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The Conditions of the Wye Pact Have Been Met

Peter Edelman is a professor of law at Georgetown University and vice chairman of Americans for Peace Now in Washington

Why is the latest peace agreement between Israel and the Palestinians in danger when both sides started off largely meeting the terms of their commitments? As Israeli Prime Minister Benjamin Netanyahu threatens to delay implementation of the Wye memorandum for the umpteenth time, it’s clear that mere compliance with the letter of the accord is not enough.

The agreement is threatened because the deep distrust that evolved between the two sides over the past few years did not dissipate when Netanyahu and Palestinian President Yasser Arafat signed the deal. Almost from the moment he returned to Israel from the Wye summit, Netanyahu has antagonized the Palestinians as well as his American allies. Until the Israeli government changes its attitude, it will be difficult to resolve issues that have evolved outside the text of the agreement, much less move forward to productive final status negotiations.

Recent Israeli bluster and Palestinian rioting mask the fact that both sides met most of their major Wye obligations during the month after the agreement. The Israelis turned over the first parcel of additional territory to the Palestinians, allowed the Gaza International Airport to open, released the first group of Palestinian prisoners, allowed the opening of the Karni industrial park in Gaza and participated in joint meetings on economic issues.

For their part, the Palestinians took significant steps to fight terrorism, resumed full security cooperation with Israel, outlawed incitement to violence, ordered the surrender of illegal weapons and reaffirmed Palestinian nullification of provisions of their charter calling for the elimination of Israel.

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True, both sides violated the accord on occasion. The most serious Israeli transgressions were missing deadlines specified in the Wye timetable, delegating to itself the right to unilaterally revoke the Wye memorandum and engaging in settlement expansion that violates a provision calling on both sides to refrain from changing the status of the territories. The Palestinians have made serious statements of incitement and broken their promise to abide by internationally accepted norms of human rights and the rule of law.

Yet most of the shouting has not been about these formal violations. It has been generated by the unwillingness of both sides to accommodate each other on disagreements arising outside the letter of the accord. For example, Netanyahu has criticized Arafat for continuing to discuss his aspirations for Palestinian statehood, although nothing in the agreement requires such restraint. At the same time, the Palestinians have been infuriated over Israel’s refusal to release political prisoners, not common criminals, from jail. The U.S. affirmed Netanyahu’s rights under the accord to release whichever prisoners he sees fit.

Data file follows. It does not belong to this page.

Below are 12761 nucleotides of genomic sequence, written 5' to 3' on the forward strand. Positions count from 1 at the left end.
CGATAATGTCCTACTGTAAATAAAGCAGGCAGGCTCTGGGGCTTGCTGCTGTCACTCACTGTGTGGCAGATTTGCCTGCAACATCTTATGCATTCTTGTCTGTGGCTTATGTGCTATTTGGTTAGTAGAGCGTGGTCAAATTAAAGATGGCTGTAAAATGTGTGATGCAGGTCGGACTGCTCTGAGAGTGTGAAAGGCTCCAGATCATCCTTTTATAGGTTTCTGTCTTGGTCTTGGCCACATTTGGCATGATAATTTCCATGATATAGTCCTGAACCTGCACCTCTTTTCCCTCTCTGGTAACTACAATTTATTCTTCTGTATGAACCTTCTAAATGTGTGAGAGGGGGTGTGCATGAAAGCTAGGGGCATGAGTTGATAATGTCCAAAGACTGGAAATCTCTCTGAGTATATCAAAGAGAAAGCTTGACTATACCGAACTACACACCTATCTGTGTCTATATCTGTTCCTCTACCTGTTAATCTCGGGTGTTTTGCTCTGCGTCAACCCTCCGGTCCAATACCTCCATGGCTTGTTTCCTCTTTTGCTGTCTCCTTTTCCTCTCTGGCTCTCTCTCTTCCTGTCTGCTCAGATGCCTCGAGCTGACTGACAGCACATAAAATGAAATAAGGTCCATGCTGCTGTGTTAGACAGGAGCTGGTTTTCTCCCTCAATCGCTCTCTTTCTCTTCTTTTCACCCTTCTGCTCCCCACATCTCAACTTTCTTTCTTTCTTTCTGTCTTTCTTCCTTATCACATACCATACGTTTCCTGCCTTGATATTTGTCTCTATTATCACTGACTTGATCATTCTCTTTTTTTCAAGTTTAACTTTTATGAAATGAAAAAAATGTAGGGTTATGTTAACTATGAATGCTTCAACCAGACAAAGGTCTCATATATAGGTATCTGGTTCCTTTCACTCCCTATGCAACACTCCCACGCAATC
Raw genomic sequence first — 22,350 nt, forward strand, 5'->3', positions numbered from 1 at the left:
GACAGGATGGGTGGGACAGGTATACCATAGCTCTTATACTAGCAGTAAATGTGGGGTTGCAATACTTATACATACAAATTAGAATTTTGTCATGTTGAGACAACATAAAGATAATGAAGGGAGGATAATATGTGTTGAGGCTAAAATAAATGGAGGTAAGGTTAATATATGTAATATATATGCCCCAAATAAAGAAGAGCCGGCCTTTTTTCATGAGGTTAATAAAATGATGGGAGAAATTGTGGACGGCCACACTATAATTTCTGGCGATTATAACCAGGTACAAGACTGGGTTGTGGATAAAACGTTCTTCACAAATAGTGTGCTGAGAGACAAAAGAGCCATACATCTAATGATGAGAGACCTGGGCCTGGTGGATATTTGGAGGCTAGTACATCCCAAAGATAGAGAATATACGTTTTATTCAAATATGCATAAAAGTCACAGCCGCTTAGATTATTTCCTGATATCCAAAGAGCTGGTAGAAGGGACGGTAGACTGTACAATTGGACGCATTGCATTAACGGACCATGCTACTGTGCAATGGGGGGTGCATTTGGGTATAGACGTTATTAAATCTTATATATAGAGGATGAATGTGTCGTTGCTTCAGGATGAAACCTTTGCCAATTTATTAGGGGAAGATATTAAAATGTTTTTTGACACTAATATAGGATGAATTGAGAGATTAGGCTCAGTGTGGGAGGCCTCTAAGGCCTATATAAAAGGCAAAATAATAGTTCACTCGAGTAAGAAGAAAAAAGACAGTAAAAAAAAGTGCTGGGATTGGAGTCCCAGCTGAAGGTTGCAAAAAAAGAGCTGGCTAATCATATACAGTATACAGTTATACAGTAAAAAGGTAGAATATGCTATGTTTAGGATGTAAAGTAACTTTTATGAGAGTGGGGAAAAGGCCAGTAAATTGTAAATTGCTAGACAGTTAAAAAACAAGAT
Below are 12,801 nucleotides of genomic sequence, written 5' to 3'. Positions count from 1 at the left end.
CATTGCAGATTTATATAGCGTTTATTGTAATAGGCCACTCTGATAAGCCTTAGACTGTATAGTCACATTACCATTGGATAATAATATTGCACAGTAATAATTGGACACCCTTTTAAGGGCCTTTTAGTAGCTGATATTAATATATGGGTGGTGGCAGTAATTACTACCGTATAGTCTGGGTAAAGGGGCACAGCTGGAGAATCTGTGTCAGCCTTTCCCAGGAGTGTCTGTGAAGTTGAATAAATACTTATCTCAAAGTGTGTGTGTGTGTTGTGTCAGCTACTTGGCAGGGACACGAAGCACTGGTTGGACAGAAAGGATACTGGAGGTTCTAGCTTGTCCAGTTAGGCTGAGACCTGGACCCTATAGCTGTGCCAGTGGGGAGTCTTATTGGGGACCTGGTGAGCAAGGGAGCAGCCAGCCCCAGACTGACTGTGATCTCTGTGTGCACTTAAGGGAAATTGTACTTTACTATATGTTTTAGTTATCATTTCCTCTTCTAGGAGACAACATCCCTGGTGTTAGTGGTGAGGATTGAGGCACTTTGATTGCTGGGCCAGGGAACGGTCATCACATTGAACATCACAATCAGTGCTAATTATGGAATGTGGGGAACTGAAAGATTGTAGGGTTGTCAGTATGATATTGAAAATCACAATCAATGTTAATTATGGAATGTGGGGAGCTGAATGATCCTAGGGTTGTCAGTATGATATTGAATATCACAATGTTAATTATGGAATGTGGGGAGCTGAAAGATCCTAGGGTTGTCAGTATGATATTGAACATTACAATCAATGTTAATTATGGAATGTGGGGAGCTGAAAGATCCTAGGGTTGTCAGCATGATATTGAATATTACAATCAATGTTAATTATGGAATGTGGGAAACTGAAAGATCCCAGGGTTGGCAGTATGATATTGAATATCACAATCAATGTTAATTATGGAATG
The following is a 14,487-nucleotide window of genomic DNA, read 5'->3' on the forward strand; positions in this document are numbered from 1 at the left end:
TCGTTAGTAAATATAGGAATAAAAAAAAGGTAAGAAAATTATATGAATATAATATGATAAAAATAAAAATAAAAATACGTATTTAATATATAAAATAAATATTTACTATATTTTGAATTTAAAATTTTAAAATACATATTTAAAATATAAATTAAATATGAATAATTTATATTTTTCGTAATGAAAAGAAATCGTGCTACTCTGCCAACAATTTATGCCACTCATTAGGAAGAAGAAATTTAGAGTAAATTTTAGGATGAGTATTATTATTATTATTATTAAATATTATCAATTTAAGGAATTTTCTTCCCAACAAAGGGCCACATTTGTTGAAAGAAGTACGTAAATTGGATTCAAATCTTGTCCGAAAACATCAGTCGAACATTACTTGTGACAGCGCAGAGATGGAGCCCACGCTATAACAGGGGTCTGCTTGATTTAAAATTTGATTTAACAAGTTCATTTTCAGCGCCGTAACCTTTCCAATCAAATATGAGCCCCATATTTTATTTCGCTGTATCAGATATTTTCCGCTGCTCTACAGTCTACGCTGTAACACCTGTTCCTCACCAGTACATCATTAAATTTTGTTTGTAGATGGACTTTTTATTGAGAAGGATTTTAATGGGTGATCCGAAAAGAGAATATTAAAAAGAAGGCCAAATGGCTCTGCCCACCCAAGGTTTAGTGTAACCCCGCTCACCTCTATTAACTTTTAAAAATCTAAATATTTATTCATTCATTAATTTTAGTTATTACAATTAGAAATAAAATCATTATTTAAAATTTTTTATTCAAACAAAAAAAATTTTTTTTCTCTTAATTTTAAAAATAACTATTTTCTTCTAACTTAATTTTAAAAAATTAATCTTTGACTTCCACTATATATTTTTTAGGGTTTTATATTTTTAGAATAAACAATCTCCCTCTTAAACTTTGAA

The three-way meeting between President Clinton, Netanyahu and Arafat on Tuesday highlighted the continued significance of these issues. Netanyahu emerged afterward to say that he would not withdraw troops from the West Bank on this Frieay as required, citing a list of steps the Palestinians must take before any further redeployment. At the top of his list were demands for the Palestinians to drop plans to unilaterally declare a state in May and to agree to Israel’s criteria for the release of Palestinian prisoners.

These extraneous matters could be worked through if there were sufficient goodwill on both sides to discuss them. But goodwill is in short supply. Even the United States, which brokered the Wye agreement, agreed to verify compliance with its terms and offered to put up more than $1 billion to help implement the pact, has not been immune from Israeli criticism. Clinton’s trip to the region was specifically written into the Wye memorandum to lend American prestige to the Palestinian reaffirmation of changes to their charter (a long-held demand of Netanyahu). Yet Clinton’s participation was met with open disdain by the Israeli Cabinet and by the prime minister himself, who saw it as a sign of warming U.S.-Palestinian relations at the expense of the U.S.-Israeli relationship.

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Active U.S. participation in the peace process and better American relations with the Palestinians do nothing to diminish the historically close bond our country has had with Israel for more than 50 years. However, if Netanyahu persists in antagonizing the Palestinians and an American president who is the best friend Israel has ever had in the White House, distrust will continue to reign in the Middle East and a final resolution of the Israeli-Palestinian conflict will remain elusive.


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